Eclogue I: The Dialogue of Meliboeus and Tityrus

Eclogue I: The Dialogue of Meliboeus and Tityrus is in Eclogues.

Meliboeus:

Tityrus, lying there, under the spreading beech-tree cover,

you study the woodland Muse, on slender shepherd’s pipe.

We are leaving the sweet fields and the frontiers of our country:

we are fleeing our country: you, Tityrus, idling in the shade,

teach the woods to echo ‘lovely Amaryllis’.

Tityrus:

O Meliboeus, a god has created this leisure for us.

Since he’ll always be a god to me, a gentle lamb

from our fold, will often drench his altar.

Through him my cattle roam as you see, and I

allow what I wish to be played by my rural reed.

Meliboeus:

Well I don’t begrudge you: rather I wonder at it: there’s such

endless trouble everywhere over all the countryside. See,

I drive my goats, sadly: this one, Tityrus, I can barely lead.

Here in the dense hazels, just now, she birthed twins,

the hope of the flock, alas, on the bare stones.

I’d have often recalled that this evil was prophesied to me,

by the oak struck by lightning, if my mind had not been dulled.

But, Tityrus, tell me then, who is this god of yours?

Tityrus:

Meliboeus, foolishly, I thought the City they call Rome

was like ours, to which we shepherds are often accustomed

to drive the tender young lambs of our flocks.

So I considered pups like dogs, kids like their mothers,

so I used to compare the great with the small.

But this city indeed has lifted her head as high among others,

as cypress trees are accustomed to do among the weeping willows.

Meliboeus:

And what was the great occasion for you setting eyes on Rome?

Tityrus:

Liberty, that gazed on me, though late, in my idleness,

when the hairs of my beard fell whiter when they were cut,

gazed yet, and came to me after so long a time,

when Amaryllis was here, and Galatea had left me.

Since, while Galatea swayed me, I confess,

there was never a hope of freedom, or thought of saving.

My hand never came home filled with coins,

though many a victim left my sheepfolds,

and many a rich cheese was pressed for the ungrateful town.

Meliboeus:

Amaryllis, I wondered why you called on the gods so mournfully,

and for whom you left the apples there on the trees:

Tityrus was absent: Tityrus, here, the very pines,

the very springs and orchards were calling out for you.

Tityrus:

What could I do? I could not be rid of my bondage

elsewhere, or find gods so ready to help me.

There, Meliboeus, I saw that youth for whom

our altars smoke for six days twice a year.

There he was first to reply to my request:

‘Slave, go feed you cattle as before: rear your bulls.’

Meliboeus:

Fortunate old man, so these lands will remain yours.

And they’re wide enough for you: though bare stone,

and pools with muddy reeds cover all your pastures.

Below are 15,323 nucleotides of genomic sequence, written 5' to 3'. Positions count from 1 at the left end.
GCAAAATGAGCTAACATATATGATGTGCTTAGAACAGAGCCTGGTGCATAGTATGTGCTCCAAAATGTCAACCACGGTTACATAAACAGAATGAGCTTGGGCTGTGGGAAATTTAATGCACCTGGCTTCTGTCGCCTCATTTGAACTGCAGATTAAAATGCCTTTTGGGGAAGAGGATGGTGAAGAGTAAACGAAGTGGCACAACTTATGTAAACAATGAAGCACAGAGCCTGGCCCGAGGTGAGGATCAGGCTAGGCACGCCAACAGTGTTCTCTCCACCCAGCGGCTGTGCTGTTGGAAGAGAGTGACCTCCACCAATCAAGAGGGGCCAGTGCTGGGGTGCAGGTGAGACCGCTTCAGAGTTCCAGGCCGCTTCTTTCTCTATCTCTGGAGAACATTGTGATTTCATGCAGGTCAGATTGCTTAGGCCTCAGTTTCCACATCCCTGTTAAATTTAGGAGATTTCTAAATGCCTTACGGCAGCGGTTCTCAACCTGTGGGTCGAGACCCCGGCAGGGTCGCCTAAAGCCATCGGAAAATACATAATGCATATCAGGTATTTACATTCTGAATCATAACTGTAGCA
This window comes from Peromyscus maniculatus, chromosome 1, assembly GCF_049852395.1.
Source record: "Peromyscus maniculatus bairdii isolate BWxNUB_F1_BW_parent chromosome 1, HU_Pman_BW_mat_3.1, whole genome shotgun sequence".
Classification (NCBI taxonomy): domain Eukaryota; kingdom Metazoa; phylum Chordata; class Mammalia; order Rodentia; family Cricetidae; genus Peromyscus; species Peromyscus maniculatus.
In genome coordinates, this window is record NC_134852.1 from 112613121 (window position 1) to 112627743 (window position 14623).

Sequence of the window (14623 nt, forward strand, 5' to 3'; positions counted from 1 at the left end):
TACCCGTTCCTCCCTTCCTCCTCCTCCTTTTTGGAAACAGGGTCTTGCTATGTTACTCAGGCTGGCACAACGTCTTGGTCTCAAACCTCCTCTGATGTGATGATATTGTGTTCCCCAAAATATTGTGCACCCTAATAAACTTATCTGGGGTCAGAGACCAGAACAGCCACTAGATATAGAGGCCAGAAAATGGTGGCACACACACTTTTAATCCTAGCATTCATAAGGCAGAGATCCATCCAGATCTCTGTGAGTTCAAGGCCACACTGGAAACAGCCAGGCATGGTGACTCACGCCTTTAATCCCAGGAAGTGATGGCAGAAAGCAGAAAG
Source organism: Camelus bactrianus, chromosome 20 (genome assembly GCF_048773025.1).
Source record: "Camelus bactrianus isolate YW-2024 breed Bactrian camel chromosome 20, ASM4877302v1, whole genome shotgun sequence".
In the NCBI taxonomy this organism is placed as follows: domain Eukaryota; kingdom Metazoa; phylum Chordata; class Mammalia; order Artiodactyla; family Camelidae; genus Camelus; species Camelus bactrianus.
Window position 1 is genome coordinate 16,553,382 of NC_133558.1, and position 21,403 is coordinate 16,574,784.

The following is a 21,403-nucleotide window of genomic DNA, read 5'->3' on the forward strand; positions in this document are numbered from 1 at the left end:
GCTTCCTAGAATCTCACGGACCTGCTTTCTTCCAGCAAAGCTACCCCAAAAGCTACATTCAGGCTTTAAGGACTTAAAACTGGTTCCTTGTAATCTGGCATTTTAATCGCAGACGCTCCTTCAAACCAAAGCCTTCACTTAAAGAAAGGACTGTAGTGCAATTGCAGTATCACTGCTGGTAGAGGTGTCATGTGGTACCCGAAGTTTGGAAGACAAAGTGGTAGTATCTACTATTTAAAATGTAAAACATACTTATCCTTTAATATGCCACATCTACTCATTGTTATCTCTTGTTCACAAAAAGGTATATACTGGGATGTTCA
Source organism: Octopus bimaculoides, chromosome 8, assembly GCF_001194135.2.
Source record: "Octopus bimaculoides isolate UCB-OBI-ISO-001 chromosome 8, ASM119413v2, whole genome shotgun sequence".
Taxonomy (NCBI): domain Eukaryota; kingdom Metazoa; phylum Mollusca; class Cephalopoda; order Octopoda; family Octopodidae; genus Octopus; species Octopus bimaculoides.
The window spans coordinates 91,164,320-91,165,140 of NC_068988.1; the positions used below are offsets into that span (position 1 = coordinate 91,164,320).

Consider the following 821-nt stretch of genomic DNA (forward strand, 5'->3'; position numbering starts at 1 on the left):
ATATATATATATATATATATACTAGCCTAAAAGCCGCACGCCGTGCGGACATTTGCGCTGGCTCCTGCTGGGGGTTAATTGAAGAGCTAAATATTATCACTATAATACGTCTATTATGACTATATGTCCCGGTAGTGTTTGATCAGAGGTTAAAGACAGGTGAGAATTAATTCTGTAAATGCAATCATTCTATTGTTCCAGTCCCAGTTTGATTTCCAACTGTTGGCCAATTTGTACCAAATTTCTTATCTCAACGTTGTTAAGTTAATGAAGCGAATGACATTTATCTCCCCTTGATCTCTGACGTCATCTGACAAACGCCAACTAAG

No strange plants will tempt your pregnant ewes,

no contagious disease from a neighbour’s flock will harm them.

Fortunate old man, here you’ll find the cooling shade,

among familiar streams and sacred springs.

Here, as always, on your neighbour’s boundary, the hedge,

its willow blossoms sipped by Hybla’s bees,

will often lull you into sleep with the low buzzing:

there, under the high cliff, the woodsman sings to the breeze:

while the loud wood-pigeons, and the doves,

your delight, will not cease their moaning from the tall elm.

Tityrus:

So the swift deer will sooner feed on air,

and the seas leave the fish naked on shore,

or the Parthian drink the Saône, the German the Tigris,

both in exile wandering each other’s frontiers,

than that gaze of his will fade from my mind.

Meliboeus:

But we must go, some to the parched Africans,

some to find Scythia, and Crete’s swift Oaxes,

and the Britons wholly separated from all the world.

Ah, will I gaze on my country’s shores, after long years,

and my poor cottage, its roof thatched with turf,

and gazing at a few ears of corn, see my domain?

An impious soldier will own these well-tilled fields,

a barbarian these crops. See to what war has led

our unlucky citizens: for this we sowed our lands.

Now graft your pears, Meliboeus, plant your rows of vines.

Away with you my once happy flock of goats.

Lying in some green hollow, I’ll no longer see you

clinging far off to some thorn-filled crag:

I’ll sing no songs: no longer grazed by me, my goats,

will you chew the flowering clover and the bitter willows.

Tityrus:

Yet you might have rested here with me tonight

on green leaves: we have ripe apples,

soft chestnuts, and a wealth of firm cheeses:

and now the distant cottage roofs show smoke

and longer shadows fall from the high hills.

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